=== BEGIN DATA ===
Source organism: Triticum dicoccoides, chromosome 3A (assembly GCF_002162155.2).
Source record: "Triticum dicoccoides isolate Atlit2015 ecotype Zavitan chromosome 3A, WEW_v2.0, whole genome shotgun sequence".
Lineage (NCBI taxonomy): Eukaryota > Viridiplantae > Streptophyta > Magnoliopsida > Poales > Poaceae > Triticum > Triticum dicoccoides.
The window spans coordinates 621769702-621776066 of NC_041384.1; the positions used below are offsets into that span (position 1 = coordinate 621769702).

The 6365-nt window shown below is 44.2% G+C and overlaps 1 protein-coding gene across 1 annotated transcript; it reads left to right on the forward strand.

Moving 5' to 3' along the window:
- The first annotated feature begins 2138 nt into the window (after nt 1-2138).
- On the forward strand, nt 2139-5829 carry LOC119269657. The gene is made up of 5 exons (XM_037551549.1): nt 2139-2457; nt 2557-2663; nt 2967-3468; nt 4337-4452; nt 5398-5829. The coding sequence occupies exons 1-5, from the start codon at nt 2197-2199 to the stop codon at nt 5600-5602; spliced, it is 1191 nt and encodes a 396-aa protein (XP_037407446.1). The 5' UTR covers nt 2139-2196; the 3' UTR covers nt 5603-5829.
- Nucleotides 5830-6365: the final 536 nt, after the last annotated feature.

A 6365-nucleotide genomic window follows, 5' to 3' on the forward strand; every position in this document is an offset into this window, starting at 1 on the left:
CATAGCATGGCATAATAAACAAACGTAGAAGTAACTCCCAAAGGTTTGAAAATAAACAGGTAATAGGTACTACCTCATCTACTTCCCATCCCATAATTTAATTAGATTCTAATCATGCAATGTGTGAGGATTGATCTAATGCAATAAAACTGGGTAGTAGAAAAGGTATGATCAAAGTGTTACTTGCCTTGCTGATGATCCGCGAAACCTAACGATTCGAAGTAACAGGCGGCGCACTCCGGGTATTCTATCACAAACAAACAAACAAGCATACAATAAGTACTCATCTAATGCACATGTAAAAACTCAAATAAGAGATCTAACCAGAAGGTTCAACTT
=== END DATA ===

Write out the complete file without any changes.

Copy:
Source organism: Triticum dicoccoides, chromosome 3A (assembly GCF_002162155.2).
Source record: "Triticum dicoccoides isolate Atlit2015 ecotype Zavitan chromosome 3A, WEW_v2.0, whole genome shotgun sequence".
Lineage (NCBI taxonomy): Eukaryota > Viridiplantae > Streptophyta > Magnoliopsida > Poales > Poaceae > Triticum > Triticum dicoccoides.
The window spans coordinates 621769702-621776066 of NC_041384.1; the positions used below are offsets into that span (position 1 = coordinate 621769702).

The 6365-nt window shown below is 44.2% G+C and overlaps 1 protein-coding gene across 1 annotated transcript; it reads left to right on the forward strand.

Moving 5' to 3' along the window:
- The first annotated feature begins 2138 nt into the window (after nt 1-2138).
- On the forward strand, nt 2139-5829 carry LOC119269657. The gene is made up of 5 exons (XM_037551549.1): nt 2139-2457; nt 2557-2663; nt 2967-3468; nt 4337-4452; nt 5398-5829. The coding sequence occupies exons 1-5, from the start codon at nt 2197-2199 to the stop codon at nt 5600-5602; spliced, it is 1191 nt and encodes a 396-aa protein (XP_037407446.1). The 5' UTR covers nt 2139-2196; the 3' UTR covers nt 5603-5829.
- Nucleotides 5830-6365: the final 536 nt, after the last annotated feature.

A 6365-nucleotide genomic window follows, 5' to 3' on the forward strand; every position in this document is an offset into this window, starting at 1 on the left:
CATAGCATGGCATAATAAACAAACGTAGAAGTAACTCCCAAAGGTTTGAAAATAAACAGGTAATAGGTACTACCTCATCTACTTCCCATCCCATAATTTAATTAGATTCTAATCATGCAATGTGTGAGGATTGATCTAATGCAATAAAACTGGGTAGTAGAAAAGGTATGATCAAAGTGTTACTTGCCTTGCTGATGATCCGCGAAACCTAACGATTCGAAGTAACAGGCGGCGCACTCCGGGTATTCTATCACAAACAAACAAACAAGCATACAATAAGTACTCATCTAATGCACATGTAAAAACTCAAATAAGAGATCTAACCAGAAGGTTCAACTT